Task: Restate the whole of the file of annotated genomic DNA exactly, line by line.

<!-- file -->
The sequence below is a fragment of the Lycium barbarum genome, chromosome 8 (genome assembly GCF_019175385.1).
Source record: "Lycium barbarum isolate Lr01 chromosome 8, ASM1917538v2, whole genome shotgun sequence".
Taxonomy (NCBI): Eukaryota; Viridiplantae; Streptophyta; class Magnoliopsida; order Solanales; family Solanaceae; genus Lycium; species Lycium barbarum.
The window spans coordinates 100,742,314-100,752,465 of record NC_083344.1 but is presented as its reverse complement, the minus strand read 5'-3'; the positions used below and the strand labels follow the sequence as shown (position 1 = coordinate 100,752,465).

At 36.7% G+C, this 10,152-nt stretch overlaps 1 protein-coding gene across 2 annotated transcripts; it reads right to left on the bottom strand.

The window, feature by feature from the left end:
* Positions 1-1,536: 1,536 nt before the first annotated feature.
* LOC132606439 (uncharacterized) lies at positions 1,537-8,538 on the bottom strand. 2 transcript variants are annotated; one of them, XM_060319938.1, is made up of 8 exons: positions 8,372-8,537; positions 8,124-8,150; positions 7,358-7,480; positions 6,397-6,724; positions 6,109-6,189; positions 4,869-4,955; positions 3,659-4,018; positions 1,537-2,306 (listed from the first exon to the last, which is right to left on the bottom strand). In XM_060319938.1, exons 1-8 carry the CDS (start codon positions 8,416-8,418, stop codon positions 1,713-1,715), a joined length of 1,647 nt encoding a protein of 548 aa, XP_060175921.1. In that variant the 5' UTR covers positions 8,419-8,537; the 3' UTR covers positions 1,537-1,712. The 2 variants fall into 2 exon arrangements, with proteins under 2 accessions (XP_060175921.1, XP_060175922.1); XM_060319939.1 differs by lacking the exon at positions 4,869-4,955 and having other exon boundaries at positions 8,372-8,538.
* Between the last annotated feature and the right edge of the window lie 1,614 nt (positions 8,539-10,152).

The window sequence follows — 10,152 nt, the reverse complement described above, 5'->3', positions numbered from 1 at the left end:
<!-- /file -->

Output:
The sequence below is a fragment of the Lycium barbarum genome, chromosome 8 (genome assembly GCF_019175385.1).
Source record: "Lycium barbarum isolate Lr01 chromosome 8, ASM1917538v2, whole genome shotgun sequence".
Taxonomy (NCBI): Eukaryota; Viridiplantae; Streptophyta; class Magnoliopsida; order Solanales; family Solanaceae; genus Lycium; species Lycium barbarum.
The window spans coordinates 100,742,314-100,752,465 of record NC_083344.1 but is presented as its reverse complement, the minus strand read 5'-3'; the positions used below and the strand labels follow the sequence as shown (position 1 = coordinate 100,752,465).

At 36.7% G+C, this 10,152-nt stretch overlaps 1 protein-coding gene across 2 annotated transcripts; it reads right to left on the bottom strand.

The window, feature by feature from the left end:
* Positions 1-1,536: 1,536 nt before the first annotated feature.
* LOC132606439 (uncharacterized) lies at positions 1,537-8,538 on the bottom strand. 2 transcript variants are annotated; one of them, XM_060319938.1, is made up of 8 exons: positions 8,372-8,537; positions 8,124-8,150; positions 7,358-7,480; positions 6,397-6,724; positions 6,109-6,189; positions 4,869-4,955; positions 3,659-4,018; positions 1,537-2,306 (listed from the first exon to the last, which is right to left on the bottom strand). In XM_060319938.1, exons 1-8 carry the CDS (start codon positions 8,416-8,418, stop codon positions 1,713-1,715), a joined length of 1,647 nt encoding a protein of 548 aa, XP_060175921.1. In that variant the 5' UTR covers positions 8,419-8,537; the 3' UTR covers positions 1,537-1,712. The 2 variants fall into 2 exon arrangements, with proteins under 2 accessions (XP_060175921.1, XP_060175922.1); XM_060319939.1 differs by lacking the exon at positions 4,869-4,955 and having other exon boundaries at positions 8,372-8,538.
* Between the last annotated feature and the right edge of the window lie 1,614 nt (positions 8,539-10,152).

The window sequence follows — 10,152 nt, the reverse complement described above, 5'->3', positions numbered from 1 at the left end: